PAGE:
Is there any way to recycle the molded Styrofoam blocks that are used as packing material for so many products? My recycling center has big "NO STYROFOAM" signs everywhere. It's big and clumsy to put in the trash, and I can't imagine it will ever deteriorate. What can we do with it?

Is there any way to recycle the molded Styrofoam blocks that are used as packing material for so many products? My recycling center has big "NO STYROFOAM" signs everywhere. It's big and clumsy to put in the trash, and I can't imagine it will ever deteriorate. What can we do with it?

— Will D., Grants Pass

We're sad to say it, Will, but at least for the time being, you're going to have to learn to live with plastic foam as one of those mixed blessings of the modern world.

You can recycle your clean packing peanuts at a number of mail-and-ship stores, but there's no way to recycle the rigid foam packaging material known as Styrofoam, says Garry Penning, manager of strategic planning for Rogue Disposal and Recycling.

"It's so light and bulky, by the time you add freight (charges), it just doesn't pencil out" to recycle this material, Penning says.

You'll note we capitalized Styrofoam. That's because it's a trademark owned by the Dow Chemical Co. Just as Kleenex has become the generic term for paper tissues, Styrofoam has become the word many of us use for any piece of foam plastic.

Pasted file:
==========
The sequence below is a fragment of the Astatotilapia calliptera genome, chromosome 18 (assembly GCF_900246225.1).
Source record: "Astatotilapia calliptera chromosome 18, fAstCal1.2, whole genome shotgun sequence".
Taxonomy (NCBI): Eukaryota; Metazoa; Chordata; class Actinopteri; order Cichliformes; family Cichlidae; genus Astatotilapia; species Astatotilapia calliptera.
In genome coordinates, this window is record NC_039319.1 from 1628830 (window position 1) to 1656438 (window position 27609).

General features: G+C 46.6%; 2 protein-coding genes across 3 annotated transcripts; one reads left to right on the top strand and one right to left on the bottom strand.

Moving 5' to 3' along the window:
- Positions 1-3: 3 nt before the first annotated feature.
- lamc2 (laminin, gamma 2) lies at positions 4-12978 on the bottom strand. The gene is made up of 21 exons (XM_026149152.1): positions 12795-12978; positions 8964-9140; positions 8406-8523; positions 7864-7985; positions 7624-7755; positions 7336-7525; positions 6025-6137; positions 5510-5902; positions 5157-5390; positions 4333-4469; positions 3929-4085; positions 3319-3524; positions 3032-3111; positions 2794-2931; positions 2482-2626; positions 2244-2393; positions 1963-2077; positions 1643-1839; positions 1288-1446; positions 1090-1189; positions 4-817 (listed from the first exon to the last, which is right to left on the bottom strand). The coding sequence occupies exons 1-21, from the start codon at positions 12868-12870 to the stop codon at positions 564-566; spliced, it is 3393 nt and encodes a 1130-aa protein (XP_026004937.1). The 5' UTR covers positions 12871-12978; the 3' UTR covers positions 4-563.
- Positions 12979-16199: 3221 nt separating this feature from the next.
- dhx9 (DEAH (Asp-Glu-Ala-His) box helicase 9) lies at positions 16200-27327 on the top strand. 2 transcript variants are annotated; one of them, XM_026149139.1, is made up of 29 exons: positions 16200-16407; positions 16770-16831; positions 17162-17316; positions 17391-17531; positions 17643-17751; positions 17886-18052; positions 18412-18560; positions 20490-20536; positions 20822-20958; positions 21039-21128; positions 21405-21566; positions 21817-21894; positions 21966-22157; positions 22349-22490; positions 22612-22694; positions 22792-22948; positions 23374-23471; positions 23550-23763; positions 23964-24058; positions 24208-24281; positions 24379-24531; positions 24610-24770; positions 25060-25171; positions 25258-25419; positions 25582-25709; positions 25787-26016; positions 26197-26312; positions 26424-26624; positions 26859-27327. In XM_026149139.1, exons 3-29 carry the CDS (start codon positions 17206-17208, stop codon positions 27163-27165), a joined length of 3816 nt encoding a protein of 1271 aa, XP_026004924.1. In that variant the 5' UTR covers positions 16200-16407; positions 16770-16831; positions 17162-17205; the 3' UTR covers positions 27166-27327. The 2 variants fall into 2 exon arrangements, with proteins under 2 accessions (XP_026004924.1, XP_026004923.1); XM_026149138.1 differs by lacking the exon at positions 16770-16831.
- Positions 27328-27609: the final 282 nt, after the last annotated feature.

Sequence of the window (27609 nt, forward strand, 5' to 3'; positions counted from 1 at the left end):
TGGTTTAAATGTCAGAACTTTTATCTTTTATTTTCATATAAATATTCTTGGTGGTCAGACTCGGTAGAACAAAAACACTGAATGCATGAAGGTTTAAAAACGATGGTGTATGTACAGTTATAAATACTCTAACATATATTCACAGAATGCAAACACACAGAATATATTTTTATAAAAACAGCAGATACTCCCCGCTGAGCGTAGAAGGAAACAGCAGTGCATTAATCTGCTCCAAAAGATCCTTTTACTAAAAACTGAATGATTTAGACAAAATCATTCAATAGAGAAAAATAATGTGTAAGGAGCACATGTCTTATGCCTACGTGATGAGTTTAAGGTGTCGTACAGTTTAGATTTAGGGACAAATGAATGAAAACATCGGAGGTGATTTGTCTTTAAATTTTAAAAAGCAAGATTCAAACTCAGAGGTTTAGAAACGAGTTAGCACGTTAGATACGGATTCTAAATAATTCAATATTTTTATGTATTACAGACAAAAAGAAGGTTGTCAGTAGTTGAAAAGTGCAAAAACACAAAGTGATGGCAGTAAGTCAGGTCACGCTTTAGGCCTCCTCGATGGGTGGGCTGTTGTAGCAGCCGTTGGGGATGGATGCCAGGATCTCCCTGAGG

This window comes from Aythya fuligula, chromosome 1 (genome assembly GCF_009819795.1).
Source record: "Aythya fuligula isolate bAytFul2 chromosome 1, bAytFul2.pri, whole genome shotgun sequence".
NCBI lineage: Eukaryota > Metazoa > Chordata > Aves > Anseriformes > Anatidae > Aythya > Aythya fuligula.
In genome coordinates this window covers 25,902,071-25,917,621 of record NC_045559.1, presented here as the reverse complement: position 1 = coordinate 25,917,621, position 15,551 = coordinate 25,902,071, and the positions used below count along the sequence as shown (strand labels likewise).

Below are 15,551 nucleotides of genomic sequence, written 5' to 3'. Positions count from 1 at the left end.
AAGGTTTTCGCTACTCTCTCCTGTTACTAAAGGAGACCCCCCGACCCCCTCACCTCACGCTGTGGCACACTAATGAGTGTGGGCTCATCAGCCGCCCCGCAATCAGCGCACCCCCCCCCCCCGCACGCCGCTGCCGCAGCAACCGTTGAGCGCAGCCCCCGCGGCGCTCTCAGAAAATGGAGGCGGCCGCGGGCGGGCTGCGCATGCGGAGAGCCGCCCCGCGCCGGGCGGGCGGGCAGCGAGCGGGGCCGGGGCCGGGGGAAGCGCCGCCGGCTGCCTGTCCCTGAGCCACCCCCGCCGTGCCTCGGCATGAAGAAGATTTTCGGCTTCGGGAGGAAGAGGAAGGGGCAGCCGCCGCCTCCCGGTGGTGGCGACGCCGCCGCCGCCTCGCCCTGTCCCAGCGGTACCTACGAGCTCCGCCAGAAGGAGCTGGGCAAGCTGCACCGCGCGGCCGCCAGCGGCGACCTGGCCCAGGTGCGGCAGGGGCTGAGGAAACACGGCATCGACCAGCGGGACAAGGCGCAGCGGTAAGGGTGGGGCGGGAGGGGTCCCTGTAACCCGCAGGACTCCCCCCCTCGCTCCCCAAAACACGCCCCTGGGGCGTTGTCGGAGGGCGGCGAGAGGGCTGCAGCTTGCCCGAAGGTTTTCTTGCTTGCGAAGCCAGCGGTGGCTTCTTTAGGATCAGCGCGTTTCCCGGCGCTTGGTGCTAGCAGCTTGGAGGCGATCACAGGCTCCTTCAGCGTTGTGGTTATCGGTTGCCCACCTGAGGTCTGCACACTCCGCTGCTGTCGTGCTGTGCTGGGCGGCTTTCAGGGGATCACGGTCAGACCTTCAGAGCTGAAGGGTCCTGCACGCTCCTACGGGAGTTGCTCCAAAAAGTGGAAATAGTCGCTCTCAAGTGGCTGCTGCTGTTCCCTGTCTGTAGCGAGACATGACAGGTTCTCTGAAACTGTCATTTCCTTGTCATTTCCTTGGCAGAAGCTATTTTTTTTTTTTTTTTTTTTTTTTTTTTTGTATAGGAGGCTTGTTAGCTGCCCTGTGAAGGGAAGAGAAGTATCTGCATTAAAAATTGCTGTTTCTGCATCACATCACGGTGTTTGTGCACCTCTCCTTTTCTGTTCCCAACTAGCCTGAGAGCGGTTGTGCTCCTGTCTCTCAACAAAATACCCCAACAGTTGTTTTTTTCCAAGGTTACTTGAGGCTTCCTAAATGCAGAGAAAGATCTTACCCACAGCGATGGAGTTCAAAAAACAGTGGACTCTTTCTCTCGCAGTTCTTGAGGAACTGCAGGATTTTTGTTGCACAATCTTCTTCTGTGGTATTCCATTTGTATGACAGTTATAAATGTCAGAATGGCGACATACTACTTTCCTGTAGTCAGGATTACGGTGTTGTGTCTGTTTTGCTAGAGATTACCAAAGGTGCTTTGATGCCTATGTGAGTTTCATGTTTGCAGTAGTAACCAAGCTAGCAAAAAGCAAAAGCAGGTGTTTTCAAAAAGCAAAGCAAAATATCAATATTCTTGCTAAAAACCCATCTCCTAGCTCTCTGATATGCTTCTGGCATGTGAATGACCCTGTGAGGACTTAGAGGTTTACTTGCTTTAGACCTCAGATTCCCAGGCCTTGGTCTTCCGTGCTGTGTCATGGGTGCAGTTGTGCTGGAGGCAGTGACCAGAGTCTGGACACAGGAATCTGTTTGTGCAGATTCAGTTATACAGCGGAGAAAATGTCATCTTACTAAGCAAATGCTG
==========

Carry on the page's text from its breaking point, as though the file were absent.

Styrofoam is one of the best known forms of polystyrene, a long-chain hydrocarbon molecule that can be produced in several forms, besides the foam we know so well. Expanded polystyrene foam, also known as EPS, is a wonderful insulator, which makes it useful in construction, and it can be molded, which makes it perfect for packaging material.

Extruded polystyrene foam, XPS, is used in crafts and architectural modeling. You may have seen it used between two sheets of paper as a substitute for corrugated cardboard.

Polystyrene also can be extruded to produce plastic model kits and the "jewel box" cases of compact discs.

So, like it or not, we're stuck with this plastic. Penning says you can break up those big packaging blocks to make them fit in your trash can a little more easily, but be careful, lest you be stuck with hundreds of those little beads blowing around your yard.

Don't let this discourage your personal recycling efforts, Will. There are ways to recycle many other materials, and you can find them at the Web site maintained by the Jackson County Recycling Partnership: www.roguesmart.org.

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